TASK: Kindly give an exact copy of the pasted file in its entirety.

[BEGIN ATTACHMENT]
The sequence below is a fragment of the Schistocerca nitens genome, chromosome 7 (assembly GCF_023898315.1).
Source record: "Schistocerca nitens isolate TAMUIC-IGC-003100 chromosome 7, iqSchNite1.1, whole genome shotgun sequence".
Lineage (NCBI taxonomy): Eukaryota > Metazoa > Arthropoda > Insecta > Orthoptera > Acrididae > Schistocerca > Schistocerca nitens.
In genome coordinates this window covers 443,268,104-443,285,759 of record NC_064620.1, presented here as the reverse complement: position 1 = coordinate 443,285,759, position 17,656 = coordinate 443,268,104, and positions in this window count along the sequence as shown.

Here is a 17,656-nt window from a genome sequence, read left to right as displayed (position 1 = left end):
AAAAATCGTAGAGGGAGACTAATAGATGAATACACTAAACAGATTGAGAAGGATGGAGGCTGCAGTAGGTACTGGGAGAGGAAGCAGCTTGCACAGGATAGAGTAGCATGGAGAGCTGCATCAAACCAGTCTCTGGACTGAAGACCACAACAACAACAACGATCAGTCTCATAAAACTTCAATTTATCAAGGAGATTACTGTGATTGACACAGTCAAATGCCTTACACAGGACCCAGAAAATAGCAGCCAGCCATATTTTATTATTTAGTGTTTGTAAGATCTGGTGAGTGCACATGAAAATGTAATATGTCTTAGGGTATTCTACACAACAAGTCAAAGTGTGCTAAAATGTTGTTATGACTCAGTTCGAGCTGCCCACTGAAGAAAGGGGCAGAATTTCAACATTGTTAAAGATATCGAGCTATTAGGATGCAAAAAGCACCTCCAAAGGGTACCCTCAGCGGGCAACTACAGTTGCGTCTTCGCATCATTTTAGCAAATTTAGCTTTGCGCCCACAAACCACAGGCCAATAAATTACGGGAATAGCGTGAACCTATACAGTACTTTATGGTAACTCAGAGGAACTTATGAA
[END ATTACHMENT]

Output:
The sequence below is a fragment of the Schistocerca nitens genome, chromosome 7 (assembly GCF_023898315.1).
Source record: "Schistocerca nitens isolate TAMUIC-IGC-003100 chromosome 7, iqSchNite1.1, whole genome shotgun sequence".
Lineage (NCBI taxonomy): Eukaryota > Metazoa > Arthropoda > Insecta > Orthoptera > Acrididae > Schistocerca > Schistocerca nitens.
In genome coordinates this window covers 443,268,104-443,285,759 of record NC_064620.1, presented here as the reverse complement: position 1 = coordinate 443,285,759, position 17,656 = coordinate 443,268,104, and positions in this window count along the sequence as shown.

Here is a 17,656-nt window from a genome sequence, read left to right as displayed (position 1 = left end):
AAAAATCGTAGAGGGAGACTAATAGATGAATACACTAAACAGATTGAGAAGGATGGAGGCTGCAGTAGGTACTGGGAGAGGAAGCAGCTTGCACAGGATAGAGTAGCATGGAGAGCTGCATCAAACCAGTCTCTGGACTGAAGACCACAACAACAACAACGATCAGTCTCATAAAACTTCAATTTATCAAGGAGATTACTGTGATTGACACAGTCAAATGCCTTACACAGGACCCAGAAAATAGCAGCCAGCCATATTTTATTATTTAGTGTTTGTAAGATCTGGTGAGTGCACATGAAAATGTAATATGTCTTAGGGTATTCTACACAACAAGTCAAAGTGTGCTAAAATGTTGTTATGACTCAGTTCGAGCTGCCCACTGAAGAAAGGGGCAGAATTTCAACATTGTTAAAGATATCGAGCTATTAGGATGCAAAAAGCACCTCCAAAGGGTACCCTCAGCGGGCAACTACAGTTGCGTCTTCGCATCATTTTAGCAAATTTAGCTTTGCGCCCACAAACCACAGGCCAATAAATTACGGGAATAGCGTGAACCTATACAGTACTTTATGGTAACTCAGAGGAACTTATGAA